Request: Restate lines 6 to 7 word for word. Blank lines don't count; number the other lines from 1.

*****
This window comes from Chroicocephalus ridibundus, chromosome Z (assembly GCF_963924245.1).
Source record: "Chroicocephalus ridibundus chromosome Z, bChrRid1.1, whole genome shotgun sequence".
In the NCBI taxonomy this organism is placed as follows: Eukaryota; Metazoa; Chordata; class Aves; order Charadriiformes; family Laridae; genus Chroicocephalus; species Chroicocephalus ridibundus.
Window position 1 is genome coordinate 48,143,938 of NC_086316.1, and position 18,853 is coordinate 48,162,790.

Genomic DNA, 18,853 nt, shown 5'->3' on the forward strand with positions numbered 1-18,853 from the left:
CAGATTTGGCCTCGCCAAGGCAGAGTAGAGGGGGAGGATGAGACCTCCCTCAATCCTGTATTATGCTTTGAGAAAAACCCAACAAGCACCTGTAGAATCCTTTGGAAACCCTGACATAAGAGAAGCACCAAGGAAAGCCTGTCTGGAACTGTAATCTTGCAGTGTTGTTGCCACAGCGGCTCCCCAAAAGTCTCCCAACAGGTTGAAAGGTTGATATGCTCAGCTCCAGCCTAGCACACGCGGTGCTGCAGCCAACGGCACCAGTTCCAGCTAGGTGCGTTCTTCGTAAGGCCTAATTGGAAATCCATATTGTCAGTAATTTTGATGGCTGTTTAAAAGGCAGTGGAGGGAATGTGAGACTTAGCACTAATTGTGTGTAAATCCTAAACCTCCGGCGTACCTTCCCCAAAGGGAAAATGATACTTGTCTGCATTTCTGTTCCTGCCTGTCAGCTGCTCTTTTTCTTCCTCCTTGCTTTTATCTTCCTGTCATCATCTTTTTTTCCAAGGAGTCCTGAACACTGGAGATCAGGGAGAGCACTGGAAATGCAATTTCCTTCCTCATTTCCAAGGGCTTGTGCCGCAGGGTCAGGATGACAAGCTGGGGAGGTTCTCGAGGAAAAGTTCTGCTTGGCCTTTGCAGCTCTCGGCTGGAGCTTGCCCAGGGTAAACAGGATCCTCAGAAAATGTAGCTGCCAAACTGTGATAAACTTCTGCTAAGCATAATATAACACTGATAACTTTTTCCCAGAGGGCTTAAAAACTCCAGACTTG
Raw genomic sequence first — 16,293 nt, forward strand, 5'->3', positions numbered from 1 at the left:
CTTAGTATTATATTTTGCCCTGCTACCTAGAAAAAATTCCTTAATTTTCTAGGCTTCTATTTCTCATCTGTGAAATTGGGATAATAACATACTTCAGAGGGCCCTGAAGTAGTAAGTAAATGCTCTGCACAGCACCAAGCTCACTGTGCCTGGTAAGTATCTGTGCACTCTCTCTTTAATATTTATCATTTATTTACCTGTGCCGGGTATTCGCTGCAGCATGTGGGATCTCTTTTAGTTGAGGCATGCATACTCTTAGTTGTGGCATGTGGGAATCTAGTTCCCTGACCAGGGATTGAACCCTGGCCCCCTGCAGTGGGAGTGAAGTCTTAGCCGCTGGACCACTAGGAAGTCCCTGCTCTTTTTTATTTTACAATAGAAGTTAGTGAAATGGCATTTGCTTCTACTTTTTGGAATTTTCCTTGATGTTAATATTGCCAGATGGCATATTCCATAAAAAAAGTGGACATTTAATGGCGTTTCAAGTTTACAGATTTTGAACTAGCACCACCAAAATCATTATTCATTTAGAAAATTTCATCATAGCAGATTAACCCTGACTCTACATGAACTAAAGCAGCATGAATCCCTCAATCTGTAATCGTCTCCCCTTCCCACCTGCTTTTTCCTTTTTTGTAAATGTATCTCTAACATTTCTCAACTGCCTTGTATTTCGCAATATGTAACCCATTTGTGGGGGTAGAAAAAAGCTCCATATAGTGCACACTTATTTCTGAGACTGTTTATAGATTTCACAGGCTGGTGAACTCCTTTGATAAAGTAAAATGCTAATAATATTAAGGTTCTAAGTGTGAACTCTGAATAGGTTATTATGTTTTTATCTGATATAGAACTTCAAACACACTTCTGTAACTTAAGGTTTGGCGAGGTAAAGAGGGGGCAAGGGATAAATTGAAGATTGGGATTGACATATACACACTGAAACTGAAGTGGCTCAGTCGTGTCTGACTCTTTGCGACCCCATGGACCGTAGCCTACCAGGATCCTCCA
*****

CAGATTTGGCCTCGCCAAGGCAGAGTAGAGGGGGAGGATGAGACCTCCCTCAATCCTGTATTATGCTTTGAGAAAAACCCAACAAGCACCTGTAGAATCCTTTGGAAACCCTGACATAAGAGAAGCACCAAGGAAAGCCTGTCTGGAACTGTAATCTTGCAGTGTTGTTGCCACAGCGGCTCCCCAAAAGTCTCCCAACAGGTTGAAAGGTTGATATGCTCAGCTCCAGCCTAGCACACGCGGTGCTGCAGCCAACGGCACCAGTTCCAGCTAGGTGCGTTCTTCGTAAGGCCTAATTGGAAATCCATATTGTCAGTAATTTTGATGGCTGTTTAAAAGGCAGTGGAGGGAATGTGAGACTTAGCACTAATTGTGTGTAAATCCTAAACCTCCGGCGTACCTTCCCCAAAGGGAAAATGATACTTGTCTGCATTTCTGTTCCTGCCTGTCAGCTGCTCTTTTTCTTCCTCCTTGCTTTTATCTTCCTGTCATCATCTTTTTTTCCAAGGAGTCCTGAACACTGGAGATCAGGGAGAGCACTGGAAATGCAATTTCCTTCCTCATTTCCAAGGGCTTGTGCCGCAGGGTCAGGATGACAAGCTGGGGAGGTTCTCGAGGAAAAGTTCTGCTTGGCCTTTGCAGCTCTCGGCTGGAGCTTGCCCAGGGTAAACAGGATCCTCAGAAAATGTAGCTGCCAAACTGTGATAAACTTCTGCTAAGCATAATATAACACTGATAACTTTTTCCCAGAGGGCTTAAAAACTCCAGACTTG
Raw genomic sequence first — 16,293 nt, forward strand, 5'->3', positions numbered from 1 at the left: